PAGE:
Q=Q-32            ; subtract 32 from Q to convert to upper case.
    K J(Q)}           ; Kill the J(Ordinal) node of the array.
    W '$D(J)          ; $D will output False if there's no nodes in the array, true if some remain. \
                      ; write out the binary 'NOT' of this value.

The braces enable one-liners a bit more easily (multiple lines could add a few characters) and is a function of InterSystems Cache's version of Mumps.

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Ruby, 39 33 bytes

This is the case insensitive version.

->s{(?a..?z).all?{|x|s[/#{x}/i]}}

Ruby, 32 bytes

Invalid (lowercase only)

No one has posted a ruby answer yet, so I made this. Nice and simple.

->s{(?a..?z).all?{|x|s.index x}}
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    \$\begingroup\$ It only works for lowercase letters. \$\endgroup\$ – Vasu Adari Dec 11 '15 at 7:45
  • \$\begingroup\$ More love for ruby! ->s{(?a..?z).all?{|x|s[/#{x}/i]}} is 33 bytes. \$\endgroup\$ – blutorange Dec 13 '15 at 20:22
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C, 97 bytes

c;t=26;i=26;f[26];p(char*s){while(*s)(c=*s++&~32-65)>=0&c<t?f[c]=1:0;while(i)t-=f[--i];return!t;}

Assumes ASCII or compatible character encoding.

C is not the best tool when it comes to string-related golf, nevertheless it was fun to code.

Globals are not reset, so this function will work as expected only once, but, hey, nobody said it should work the second time! ;-)

Test main:

#include <stdio.h>

int main(int argc, char **argv) {
  if (argc < 2) {
    fprintf(stderr, "Usage: %s <phrase>\n", argv[0]);
    return 1;
  }

  printf("%d\n", p(argv[1]));
}
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R, 77 bytes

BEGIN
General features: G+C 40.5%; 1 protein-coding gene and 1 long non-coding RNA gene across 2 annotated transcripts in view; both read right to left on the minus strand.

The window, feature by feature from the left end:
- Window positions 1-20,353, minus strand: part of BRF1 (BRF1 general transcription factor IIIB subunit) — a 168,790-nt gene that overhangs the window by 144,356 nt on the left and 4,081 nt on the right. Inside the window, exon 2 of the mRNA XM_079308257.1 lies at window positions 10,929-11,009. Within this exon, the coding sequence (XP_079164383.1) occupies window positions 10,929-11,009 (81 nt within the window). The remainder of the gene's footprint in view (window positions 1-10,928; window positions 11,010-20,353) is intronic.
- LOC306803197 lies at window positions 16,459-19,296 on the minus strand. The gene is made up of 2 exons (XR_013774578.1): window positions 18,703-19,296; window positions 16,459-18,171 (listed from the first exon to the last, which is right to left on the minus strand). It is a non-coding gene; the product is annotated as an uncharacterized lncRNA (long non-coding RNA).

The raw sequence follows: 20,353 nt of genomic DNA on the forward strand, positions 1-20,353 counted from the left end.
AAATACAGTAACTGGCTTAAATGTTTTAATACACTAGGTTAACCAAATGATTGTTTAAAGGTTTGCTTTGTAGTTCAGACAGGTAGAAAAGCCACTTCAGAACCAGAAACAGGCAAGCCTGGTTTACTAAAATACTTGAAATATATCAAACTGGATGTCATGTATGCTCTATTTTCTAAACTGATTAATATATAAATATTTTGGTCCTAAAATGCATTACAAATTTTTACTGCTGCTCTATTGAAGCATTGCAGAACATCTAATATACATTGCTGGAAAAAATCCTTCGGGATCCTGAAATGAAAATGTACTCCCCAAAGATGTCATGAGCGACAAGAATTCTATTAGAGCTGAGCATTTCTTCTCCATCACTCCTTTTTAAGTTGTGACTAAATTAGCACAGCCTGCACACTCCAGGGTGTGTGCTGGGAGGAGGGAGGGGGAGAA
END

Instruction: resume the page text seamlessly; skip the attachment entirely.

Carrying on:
g=function(x){length(intersect(unlist(strsplit(tolower(x),"")),letters))==26}

Test cases:

> g("AbCdEfGhIjKlMnOpQrStUvWxYz")
[1] TRUE
> g("ACEGIKMOQSUWY
+ BDFHJLNPRTVXZ")
[1] TRUE
> g("public static void main(String[] args)")
[1] FALSE
> g("The quick brown fox jumped over the lazy dogs. BOING BOING BOING")
[1] TRUE
> g("")
[1] FALSE
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  • \$\begingroup\$ You don't need the curly braces here since there is only one statement, thus saving 2 bytes \$\endgroup\$ – plannapus Nov 1 '16 at 8:19
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Groovy, 57 bytes

u={print it.toLowerCase().toList().containsAll('a'..'z')}

Will groovy ever win?

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Bash 4+, 86 48 bytes

Thanks to @Dennis for saving me 38 bytes!

Since return codes are what's checked by test/[ for truthy-ness in bash, the return code should be valid truthy/falsy output, right? If not, I'll edit to echo more typical truthy/falsy values (since bash true/false values are inverted compared to most things)

for x in {a..z}
{ [[ ${1,,} =~ $x ]] || exit 1
}
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  • 1